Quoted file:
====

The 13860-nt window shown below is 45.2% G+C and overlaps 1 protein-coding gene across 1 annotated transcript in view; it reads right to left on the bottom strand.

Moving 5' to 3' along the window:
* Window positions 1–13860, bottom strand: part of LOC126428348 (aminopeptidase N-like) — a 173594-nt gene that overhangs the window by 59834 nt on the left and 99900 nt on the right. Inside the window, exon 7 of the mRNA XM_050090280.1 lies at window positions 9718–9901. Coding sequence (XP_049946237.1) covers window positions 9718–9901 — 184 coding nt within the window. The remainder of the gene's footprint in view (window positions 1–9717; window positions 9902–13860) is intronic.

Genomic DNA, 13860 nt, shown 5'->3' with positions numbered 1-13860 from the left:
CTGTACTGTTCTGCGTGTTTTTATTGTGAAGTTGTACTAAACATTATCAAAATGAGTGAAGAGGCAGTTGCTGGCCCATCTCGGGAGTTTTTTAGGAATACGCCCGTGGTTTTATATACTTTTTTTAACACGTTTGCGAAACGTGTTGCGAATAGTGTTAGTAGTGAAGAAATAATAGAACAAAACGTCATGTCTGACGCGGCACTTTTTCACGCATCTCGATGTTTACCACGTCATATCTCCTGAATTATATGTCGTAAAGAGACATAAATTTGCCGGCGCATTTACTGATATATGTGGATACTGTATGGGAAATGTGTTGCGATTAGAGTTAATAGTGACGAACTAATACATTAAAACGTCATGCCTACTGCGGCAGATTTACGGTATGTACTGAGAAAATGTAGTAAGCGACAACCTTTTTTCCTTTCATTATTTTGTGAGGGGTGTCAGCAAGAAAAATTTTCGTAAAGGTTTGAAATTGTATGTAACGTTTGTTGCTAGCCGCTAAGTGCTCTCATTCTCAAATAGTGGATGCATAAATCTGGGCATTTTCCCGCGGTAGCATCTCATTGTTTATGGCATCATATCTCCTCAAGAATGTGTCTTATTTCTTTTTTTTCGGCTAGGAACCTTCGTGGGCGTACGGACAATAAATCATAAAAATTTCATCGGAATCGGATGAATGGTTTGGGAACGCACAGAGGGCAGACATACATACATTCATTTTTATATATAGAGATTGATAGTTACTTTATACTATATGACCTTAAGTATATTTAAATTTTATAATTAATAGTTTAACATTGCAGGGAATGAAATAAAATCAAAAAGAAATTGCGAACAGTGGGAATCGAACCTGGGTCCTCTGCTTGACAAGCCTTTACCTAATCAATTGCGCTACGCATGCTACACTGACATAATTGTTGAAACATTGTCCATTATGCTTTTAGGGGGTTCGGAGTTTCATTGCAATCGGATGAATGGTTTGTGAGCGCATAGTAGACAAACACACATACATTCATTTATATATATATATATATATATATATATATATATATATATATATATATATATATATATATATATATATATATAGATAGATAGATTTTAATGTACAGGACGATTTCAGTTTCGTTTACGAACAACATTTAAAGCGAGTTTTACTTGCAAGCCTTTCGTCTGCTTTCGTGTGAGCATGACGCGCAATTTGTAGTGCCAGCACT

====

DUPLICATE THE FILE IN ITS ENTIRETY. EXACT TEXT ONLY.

The 13860-nt window shown below is 45.2% G+C and overlaps 1 protein-coding gene across 1 annotated transcript in view; it reads right to left on the bottom strand.

Moving 5' to 3' along the window:
* Window positions 1–13860, bottom strand: part of LOC126428348 (aminopeptidase N-like) — a 173594-nt gene that overhangs the window by 59834 nt on the left and 99900 nt on the right. Inside the window, exon 7 of the mRNA XM_050090280.1 lies at window positions 9718–9901. Coding sequence (XP_049946237.1) covers window positions 9718–9901 — 184 coding nt within the window. The remainder of the gene's footprint in view (window positions 1–9717; window positions 9902–13860) is intronic.

Genomic DNA, 13860 nt, shown 5'->3' with positions numbered 1-13860 from the left:
CTGTACTGTTCTGCGTGTTTTTATTGTGAAGTTGTACTAAACATTATCAAAATGAGTGAAGAGGCAGTTGCTGGCCCATCTCGGGAGTTTTTTAGGAATACGCCCGTGGTTTTATATACTTTTTTTAACACGTTTGCGAAACGTGTTGCGAATAGTGTTAGTAGTGAAGAAATAATAGAACAAAACGTCATGTCTGACGCGGCACTTTTTCACGCATCTCGATGTTTACCACGTCATATCTCCTGAATTATATGTCGTAAAGAGACATAAATTTGCCGGCGCATTTACTGATATATGTGGATACTGTATGGGAAATGTGTTGCGATTAGAGTTAATAGTGACGAACTAATACATTAAAACGTCATGCCTACTGCGGCAGATTTACGGTATGTACTGAGAAAATGTAGTAAGCGACAACCTTTTTTCCTTTCATTATTTTGTGAGGGGTGTCAGCAAGAAAAATTTTCGTAAAGGTTTGAAATTGTATGTAACGTTTGTTGCTAGCCGCTAAGTGCTCTCATTCTCAAATAGTGGATGCATAAATCTGGGCATTTTCCCGCGGTAGCATCTCATTGTTTATGGCATCATATCTCCTCAAGAATGTGTCTTATTTCTTTTTTTTCGGCTAGGAACCTTCGTGGGCGTACGGACAATAAATCATAAAAATTTCATCGGAATCGGATGAATGGTTTGGGAACGCACAGAGGGCAGACATACATACATTCATTTTTATATATAGAGATTGATAGTTACTTTATACTATATGACCTTAAGTATATTTAAATTTTATAATTAATAGTTTAACATTGCAGGGAATGAAATAAAATCAAAAAGAAATTGCGAACAGTGGGAATCGAACCTGGGTCCTCTGCTTGACAAGCCTTTACCTAATCAATTGCGCTACGCATGCTACACTGACATAATTGTTGAAACATTGTCCATTATGCTTTTAGGGGGTTCGGAGTTTCATTGCAATCGGATGAATGGTTTGTGAGCGCATAGTAGACAAACACACATACATTCATTTATATATATATATATATATATATATATATATATATATATATATATATATATATATATATATATATATATATAGATAGATAGATTTTAATGTACAGGACGATTTCAGTTTCGTTTACGAACAACATTTAAAGCGAGTTTTACTTGCAAGCCTTTCGTCTGCTTTCGTGTGAGCATGACGCGCAATTTGTAGTGCCAGCACT